In Linearized gravity one can perform coordinate transformations

$$x^\mu \rightarrow x'^\mu=x^\mu+\xi^\mu(x)~~~~~~\text{with the condition } \Biggl|\frac{\partial \xi^\mu(x)}{\partial x^\nu}\Biggr|\ll1$$

If we are not in the harmonic gauge, we can perform the coordinate transformation $$ \partial^{\mu} \tilde{h}_{\mu\nu} = 0,$$ where $\tilde{h}_{\mu\nu}$ is trace-reversed perturbation.

Usually, these general formulas are limited. But for uninitiated minds, is there any concrete example of coordinate transformations that give harmonic gauge?


1 Answer 1


The reason we want the harmonic gauge is that it greatly simplifies the linearized Einstein tensor (I believe it knocks out 3/4 of the terms). So just by inspection you can see (though this is by no means trivial, but we are inspired by E&M), that the greatly simplifying condition is the so-called harmonic, or Lorenz gauge: $$\partial_{\beta} \tilde{h}^{\alpha \beta} = 0$$ where $\tilde{h}$ is the trace-reversed perturbation in the desired new coordinate system.

The goal is to now show there exists a coordinate displacement $\tilde{x}^μ=x^μ+ξ^μ(x)$ that can produce such a trace reversed perturbation. So if you churn through transforming the metric under the displacement (and that its derivatives are small), you are led to the fact that $$\tilde{h}_{\alpha \beta} = h_{\alpha\beta} - \xi_{\alpha,\beta} - \xi_{\beta, \alpha}$$ Now if you go ahead and apply this to the definition of the trace reversed perturbation, you find $$\partial_{\beta}\tilde{h}^{\alpha \beta} = \partial_{\beta} h^{\alpha \beta} - \Box \xi^\alpha$$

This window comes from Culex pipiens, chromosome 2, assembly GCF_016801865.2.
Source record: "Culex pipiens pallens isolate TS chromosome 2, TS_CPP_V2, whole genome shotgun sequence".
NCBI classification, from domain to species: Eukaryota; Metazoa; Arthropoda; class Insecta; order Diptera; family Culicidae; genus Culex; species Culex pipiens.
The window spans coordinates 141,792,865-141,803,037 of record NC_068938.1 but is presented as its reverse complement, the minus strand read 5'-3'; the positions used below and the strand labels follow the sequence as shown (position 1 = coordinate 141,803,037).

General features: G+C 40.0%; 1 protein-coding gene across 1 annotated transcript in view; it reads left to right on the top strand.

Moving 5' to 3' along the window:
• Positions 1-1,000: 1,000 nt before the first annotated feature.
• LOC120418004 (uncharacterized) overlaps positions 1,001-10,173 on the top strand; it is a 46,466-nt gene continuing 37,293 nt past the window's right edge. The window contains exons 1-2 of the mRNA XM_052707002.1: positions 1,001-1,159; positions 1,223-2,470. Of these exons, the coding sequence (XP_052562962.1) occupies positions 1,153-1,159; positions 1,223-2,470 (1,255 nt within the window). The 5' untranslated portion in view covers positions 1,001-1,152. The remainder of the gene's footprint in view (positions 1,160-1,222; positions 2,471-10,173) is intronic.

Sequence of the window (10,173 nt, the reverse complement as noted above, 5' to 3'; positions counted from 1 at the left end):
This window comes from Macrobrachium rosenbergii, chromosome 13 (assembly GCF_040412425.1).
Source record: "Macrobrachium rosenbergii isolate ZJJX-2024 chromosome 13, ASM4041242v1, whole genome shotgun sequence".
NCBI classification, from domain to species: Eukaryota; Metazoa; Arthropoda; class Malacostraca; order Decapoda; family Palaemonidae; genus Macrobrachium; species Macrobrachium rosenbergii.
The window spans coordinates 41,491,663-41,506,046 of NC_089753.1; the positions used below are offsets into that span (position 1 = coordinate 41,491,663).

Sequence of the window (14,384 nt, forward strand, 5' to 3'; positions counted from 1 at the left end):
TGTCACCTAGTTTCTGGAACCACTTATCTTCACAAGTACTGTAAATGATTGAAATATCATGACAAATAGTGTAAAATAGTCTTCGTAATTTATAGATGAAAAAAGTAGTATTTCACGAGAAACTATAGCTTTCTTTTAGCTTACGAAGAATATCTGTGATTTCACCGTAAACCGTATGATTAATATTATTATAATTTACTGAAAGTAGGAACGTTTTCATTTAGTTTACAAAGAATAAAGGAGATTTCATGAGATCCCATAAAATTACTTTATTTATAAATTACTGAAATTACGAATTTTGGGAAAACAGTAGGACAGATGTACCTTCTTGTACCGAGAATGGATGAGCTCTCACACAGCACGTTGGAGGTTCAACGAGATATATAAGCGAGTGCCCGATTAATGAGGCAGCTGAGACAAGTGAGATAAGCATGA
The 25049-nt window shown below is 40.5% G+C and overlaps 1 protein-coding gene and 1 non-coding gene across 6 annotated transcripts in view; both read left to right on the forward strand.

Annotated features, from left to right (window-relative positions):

So for the harmonic gauge to exist, it must be that $\partial_{\beta} h^{\alpha \beta} = \Box \xi^{\alpha} $. That is the concrete transformation behind the harmonic gauge, and so if you want to come up with concrete examples, this is the equation to try plugging things into.

For example, if you plug in the $h^{\alpha \beta}$ you solve for under the harmonic gauge, you can see what coordinate shifts could produce it.

So intuitively, all you've really done is introduce a wavy coordinate system to describe waves. A great example of why this is true is the fact that neighboring geodesics in linearized gravity representing objects with no 3-velocity will actually show oscillating proper distance to each other.

The oscillation of space itself (the physical metric) from gravitational waves can be understood as the cause of this, or equivalently that the lines of constant coordinate values wave through spacetime.


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